Most of my adult life my painting practice has occurred on the margins of a career in high-tech. This left me with a fragmented schedule and truncated blocks of studio time. That’s why painting small and fast has been an approach that allowed me to continue to grow in spite of interruptions from other responsibilities.
My formal education in the 1970s and 80s was chaotic and contradictory rather than a sequential acquisition of skills and concepts ultimately leading to a unified whole. To address this deficit, I’ve gone to residency programs, taken classes, and read instructional books, among other strategies, in order to establish a coherent foundation of basic principles and skills. While spending time on exercises may not seem creative, I believe it is a necessary deepening of my relationship with materials.
Two practical books of instruction I’ve recently consulted for working from life in natural light are Kevin MacPherson’s “Fill Your Paintings with Light and Color”, 1997, and Arthur Stern’s “How to See Color and Paint It”, 1984. Both painters emphasize working with color spots, continuing the heritage of John Ruskin.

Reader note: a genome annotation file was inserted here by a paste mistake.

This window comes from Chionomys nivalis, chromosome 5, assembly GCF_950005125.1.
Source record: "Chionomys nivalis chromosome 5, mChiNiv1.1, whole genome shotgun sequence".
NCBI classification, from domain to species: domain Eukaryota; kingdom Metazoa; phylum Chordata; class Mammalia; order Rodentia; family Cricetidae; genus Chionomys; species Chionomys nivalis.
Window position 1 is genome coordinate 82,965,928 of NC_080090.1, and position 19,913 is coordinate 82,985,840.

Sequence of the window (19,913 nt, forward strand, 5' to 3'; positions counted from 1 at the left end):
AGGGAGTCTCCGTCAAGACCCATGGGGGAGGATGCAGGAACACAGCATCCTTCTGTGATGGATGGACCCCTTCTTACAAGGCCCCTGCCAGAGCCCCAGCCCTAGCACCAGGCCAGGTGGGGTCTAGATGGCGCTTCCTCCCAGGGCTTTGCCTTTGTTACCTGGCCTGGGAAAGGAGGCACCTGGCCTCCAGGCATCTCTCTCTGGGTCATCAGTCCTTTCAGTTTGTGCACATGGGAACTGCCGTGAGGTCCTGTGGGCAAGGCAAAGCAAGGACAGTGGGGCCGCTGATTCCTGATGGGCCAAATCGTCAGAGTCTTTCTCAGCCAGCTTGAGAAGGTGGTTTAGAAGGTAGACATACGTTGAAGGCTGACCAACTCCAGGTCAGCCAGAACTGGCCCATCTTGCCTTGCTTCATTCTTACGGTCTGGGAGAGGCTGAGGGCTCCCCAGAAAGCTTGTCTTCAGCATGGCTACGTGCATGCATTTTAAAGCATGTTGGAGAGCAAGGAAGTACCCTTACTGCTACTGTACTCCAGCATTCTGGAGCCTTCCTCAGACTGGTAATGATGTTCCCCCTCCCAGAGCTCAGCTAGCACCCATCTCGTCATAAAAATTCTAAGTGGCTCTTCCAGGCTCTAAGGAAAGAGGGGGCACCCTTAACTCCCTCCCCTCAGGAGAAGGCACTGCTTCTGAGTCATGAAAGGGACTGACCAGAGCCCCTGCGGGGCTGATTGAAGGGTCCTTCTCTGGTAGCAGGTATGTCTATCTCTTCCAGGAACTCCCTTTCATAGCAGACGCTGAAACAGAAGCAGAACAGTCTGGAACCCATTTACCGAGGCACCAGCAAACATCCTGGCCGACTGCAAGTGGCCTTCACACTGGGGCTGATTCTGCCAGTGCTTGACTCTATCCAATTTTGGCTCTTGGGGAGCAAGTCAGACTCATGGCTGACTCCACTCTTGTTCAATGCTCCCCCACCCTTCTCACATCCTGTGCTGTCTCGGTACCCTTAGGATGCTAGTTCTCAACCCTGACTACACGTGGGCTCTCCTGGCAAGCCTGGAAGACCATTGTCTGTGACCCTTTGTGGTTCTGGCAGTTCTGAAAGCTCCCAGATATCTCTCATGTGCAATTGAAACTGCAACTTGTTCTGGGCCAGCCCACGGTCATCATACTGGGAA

MacPherson recommends to the novice painter pledging to do 100 small starts — simple, flat shape studies with no detail — to learn to see the underlying structure of the painting, 30 minutes per piece. He further challenges the student to commit to one hour a day for three months, painting one 6×8 inch painting every day. He guarantees your painting will improve.
Stern presents exercises to learn to see color spots by looking at a range of objects within a color-draped box. The set-ups are somewhat garish, however they make reflected light more obvious than it would be with subtler color combinations. The exercises were harder than they appeared for me to do despite explicit examples that aid seeing distinctions between colors and developing the paintings through three stages.
Both books helped me learn see light rather than objects, improve color, unify drawing, color, and form, and paint with greater efficiency. What began as a curiosity became fun and challenging.
ABOVE: Paper Bag, oil on masonite, 7 x 5 in (25.4 x 25.4 cm), 5/28/2008
Glass of Water, oil on masonite, 7 x 5 in (17.78 x 12.7 cm), 5/25/2008